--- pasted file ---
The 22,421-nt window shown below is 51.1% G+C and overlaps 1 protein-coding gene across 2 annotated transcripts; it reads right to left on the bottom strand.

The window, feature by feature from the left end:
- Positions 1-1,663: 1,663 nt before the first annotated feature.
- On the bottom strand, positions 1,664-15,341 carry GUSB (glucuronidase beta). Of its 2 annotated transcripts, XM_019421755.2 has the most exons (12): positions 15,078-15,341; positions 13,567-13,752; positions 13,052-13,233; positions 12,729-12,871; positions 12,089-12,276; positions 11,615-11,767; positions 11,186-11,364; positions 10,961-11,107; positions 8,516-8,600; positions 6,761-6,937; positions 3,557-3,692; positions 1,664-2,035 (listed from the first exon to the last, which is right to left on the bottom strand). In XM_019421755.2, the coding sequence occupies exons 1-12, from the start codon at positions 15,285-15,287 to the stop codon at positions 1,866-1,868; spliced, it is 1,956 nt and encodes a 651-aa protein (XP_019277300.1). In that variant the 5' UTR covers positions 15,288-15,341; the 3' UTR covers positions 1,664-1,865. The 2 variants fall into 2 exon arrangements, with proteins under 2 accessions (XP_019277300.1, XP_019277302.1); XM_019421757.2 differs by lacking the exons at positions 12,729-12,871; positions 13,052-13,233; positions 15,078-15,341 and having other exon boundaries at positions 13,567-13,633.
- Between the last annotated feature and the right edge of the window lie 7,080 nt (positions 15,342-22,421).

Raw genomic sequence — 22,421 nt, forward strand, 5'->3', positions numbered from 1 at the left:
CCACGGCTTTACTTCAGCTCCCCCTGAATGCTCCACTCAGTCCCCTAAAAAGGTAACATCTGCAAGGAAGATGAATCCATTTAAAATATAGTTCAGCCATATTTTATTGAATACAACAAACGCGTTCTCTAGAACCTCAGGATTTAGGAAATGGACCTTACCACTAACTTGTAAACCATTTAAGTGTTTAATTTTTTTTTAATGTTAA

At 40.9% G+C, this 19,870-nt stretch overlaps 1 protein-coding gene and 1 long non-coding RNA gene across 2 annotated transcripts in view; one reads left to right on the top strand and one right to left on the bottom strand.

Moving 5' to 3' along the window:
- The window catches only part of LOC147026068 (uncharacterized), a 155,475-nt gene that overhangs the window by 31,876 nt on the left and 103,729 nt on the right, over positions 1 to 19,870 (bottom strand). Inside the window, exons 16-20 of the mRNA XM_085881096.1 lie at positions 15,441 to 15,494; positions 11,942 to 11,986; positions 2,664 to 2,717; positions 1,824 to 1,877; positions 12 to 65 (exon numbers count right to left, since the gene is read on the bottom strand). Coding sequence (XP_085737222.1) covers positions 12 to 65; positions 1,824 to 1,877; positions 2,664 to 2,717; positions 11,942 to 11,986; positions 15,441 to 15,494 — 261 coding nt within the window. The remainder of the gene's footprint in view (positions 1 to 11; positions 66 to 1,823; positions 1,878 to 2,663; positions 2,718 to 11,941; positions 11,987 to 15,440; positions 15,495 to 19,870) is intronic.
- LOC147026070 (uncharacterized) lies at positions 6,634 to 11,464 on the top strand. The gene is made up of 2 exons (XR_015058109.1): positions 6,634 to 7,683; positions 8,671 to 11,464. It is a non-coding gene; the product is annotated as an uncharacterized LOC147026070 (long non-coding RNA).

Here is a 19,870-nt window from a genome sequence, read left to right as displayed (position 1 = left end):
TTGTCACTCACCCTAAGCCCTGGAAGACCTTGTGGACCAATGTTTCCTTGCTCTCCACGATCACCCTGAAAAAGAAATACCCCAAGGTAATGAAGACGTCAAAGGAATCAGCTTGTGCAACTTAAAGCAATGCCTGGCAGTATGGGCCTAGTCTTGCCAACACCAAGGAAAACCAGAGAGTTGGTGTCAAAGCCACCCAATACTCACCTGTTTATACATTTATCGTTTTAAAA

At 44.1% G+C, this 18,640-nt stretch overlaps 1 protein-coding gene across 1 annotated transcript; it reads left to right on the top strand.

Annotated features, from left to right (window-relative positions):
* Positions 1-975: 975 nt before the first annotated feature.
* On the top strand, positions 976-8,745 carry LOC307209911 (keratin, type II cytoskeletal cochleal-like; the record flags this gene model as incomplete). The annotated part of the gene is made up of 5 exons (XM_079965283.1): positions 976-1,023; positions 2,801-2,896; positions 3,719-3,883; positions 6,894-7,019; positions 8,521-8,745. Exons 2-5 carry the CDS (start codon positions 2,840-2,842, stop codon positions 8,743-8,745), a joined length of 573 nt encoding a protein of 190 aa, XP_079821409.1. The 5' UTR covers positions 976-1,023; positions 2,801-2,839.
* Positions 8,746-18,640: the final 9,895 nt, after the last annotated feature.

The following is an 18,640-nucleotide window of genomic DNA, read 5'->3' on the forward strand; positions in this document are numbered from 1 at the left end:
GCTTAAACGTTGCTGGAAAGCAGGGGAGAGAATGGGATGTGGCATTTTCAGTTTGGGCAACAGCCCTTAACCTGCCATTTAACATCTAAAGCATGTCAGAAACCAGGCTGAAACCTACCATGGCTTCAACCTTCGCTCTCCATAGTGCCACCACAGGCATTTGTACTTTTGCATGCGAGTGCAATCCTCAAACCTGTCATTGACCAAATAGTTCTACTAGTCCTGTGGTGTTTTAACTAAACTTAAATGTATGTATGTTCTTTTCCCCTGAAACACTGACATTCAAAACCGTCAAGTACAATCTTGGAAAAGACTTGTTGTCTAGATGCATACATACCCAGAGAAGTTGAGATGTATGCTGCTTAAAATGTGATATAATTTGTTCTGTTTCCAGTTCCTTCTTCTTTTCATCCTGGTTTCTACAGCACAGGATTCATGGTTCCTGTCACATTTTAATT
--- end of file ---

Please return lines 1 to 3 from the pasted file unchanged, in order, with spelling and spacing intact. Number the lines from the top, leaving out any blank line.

The 22,421-nt window shown below is 51.1% G+C and overlaps 1 protein-coding gene across 2 annotated transcripts; it reads right to left on the bottom strand.

The window, feature by feature from the left end:
- Positions 1-1,663: 1,663 nt before the first annotated feature.